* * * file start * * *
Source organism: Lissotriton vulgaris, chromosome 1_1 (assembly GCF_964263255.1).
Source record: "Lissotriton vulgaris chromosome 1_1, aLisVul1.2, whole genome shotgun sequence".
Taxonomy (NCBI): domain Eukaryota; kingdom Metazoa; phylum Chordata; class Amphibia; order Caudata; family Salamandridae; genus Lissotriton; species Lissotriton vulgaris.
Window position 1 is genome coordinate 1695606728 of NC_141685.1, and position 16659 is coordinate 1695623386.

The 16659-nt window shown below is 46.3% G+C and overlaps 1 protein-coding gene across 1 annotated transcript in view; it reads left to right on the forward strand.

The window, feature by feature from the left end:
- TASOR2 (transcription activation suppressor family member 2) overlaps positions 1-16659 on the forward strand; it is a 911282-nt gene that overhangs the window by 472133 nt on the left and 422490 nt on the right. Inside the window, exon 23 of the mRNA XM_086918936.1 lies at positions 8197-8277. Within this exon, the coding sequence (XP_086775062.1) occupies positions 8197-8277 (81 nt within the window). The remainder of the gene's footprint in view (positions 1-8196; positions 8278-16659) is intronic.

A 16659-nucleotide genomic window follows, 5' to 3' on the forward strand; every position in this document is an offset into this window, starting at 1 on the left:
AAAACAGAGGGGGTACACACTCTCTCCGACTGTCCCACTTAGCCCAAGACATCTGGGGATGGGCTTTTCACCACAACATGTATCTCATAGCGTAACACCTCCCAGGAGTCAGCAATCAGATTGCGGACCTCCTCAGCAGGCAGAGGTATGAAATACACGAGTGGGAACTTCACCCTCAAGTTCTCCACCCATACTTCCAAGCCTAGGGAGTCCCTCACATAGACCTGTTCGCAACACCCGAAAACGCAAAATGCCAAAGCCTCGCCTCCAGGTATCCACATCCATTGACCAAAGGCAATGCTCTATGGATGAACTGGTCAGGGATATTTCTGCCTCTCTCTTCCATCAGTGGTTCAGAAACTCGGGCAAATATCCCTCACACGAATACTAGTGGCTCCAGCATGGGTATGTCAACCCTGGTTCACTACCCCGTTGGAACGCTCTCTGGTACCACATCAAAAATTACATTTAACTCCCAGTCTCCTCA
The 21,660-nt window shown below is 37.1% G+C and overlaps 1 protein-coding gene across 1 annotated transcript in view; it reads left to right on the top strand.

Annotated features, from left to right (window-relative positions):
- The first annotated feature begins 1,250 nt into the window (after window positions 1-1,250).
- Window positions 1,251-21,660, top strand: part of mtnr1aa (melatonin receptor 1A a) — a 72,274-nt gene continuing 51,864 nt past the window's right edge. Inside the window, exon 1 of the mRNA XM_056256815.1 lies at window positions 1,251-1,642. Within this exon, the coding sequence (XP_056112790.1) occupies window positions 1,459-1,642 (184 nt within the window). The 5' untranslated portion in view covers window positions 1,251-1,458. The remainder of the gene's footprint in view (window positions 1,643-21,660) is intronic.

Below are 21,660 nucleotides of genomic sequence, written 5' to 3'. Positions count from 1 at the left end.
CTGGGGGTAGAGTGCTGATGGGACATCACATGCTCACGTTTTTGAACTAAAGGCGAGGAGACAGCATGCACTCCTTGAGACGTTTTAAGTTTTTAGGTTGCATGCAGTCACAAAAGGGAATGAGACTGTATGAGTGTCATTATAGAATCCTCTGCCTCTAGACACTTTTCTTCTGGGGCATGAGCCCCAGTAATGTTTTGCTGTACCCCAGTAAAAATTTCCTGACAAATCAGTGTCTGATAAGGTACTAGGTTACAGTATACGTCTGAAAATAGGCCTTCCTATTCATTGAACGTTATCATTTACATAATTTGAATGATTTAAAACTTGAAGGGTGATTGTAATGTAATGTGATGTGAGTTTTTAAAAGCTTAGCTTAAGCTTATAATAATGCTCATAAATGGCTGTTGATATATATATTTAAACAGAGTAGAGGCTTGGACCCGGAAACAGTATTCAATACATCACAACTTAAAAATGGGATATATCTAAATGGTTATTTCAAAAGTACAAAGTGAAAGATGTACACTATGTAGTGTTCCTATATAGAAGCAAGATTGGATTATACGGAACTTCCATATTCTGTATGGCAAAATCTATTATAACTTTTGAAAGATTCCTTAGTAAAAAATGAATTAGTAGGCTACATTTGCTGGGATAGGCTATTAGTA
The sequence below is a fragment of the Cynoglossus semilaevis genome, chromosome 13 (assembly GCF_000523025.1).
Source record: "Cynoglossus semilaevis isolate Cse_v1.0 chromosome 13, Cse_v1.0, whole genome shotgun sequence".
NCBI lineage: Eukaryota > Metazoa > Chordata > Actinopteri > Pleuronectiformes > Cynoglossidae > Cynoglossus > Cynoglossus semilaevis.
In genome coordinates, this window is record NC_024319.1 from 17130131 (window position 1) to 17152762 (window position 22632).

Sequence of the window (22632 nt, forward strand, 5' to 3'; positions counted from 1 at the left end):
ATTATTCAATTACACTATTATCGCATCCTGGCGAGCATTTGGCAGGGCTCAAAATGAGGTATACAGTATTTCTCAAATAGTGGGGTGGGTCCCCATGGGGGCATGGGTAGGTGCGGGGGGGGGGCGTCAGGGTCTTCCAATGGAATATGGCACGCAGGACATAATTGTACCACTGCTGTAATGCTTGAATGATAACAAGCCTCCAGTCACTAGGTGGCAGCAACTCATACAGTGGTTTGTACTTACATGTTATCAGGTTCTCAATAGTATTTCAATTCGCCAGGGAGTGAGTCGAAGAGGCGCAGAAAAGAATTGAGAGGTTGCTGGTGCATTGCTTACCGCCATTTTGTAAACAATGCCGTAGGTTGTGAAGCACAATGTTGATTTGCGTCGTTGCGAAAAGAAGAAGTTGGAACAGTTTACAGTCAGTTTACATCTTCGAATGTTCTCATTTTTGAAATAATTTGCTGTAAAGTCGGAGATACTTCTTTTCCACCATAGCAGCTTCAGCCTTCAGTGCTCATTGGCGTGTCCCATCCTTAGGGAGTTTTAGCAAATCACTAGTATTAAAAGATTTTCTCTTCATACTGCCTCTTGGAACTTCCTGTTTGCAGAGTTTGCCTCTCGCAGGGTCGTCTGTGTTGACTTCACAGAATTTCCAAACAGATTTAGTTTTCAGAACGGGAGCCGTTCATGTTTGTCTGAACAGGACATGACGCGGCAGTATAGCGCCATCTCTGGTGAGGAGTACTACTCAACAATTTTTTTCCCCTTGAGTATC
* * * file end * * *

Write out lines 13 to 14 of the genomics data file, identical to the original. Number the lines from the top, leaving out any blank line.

- Window positions 1,251-21,660, top strand: part of mtnr1aa (melatonin receptor 1A a) — a 72,274-nt gene continuing 51,864 nt past the window's right edge. Inside the window, exon 1 of the mRNA XM_056256815.1 lies at window positions 1,251-1,642. Within this exon, the coding sequence (XP_056112790.1) occupies window positions 1,459-1,642 (184 nt within the window). The 5' untranslated portion in view covers window positions 1,251-1,458. The remainder of the gene's footprint in view (window positions 1,643-21,660) is intronic.

Below are 21,660 nucleotides of genomic sequence, written 5' to 3'. Positions count from 1 at the left end.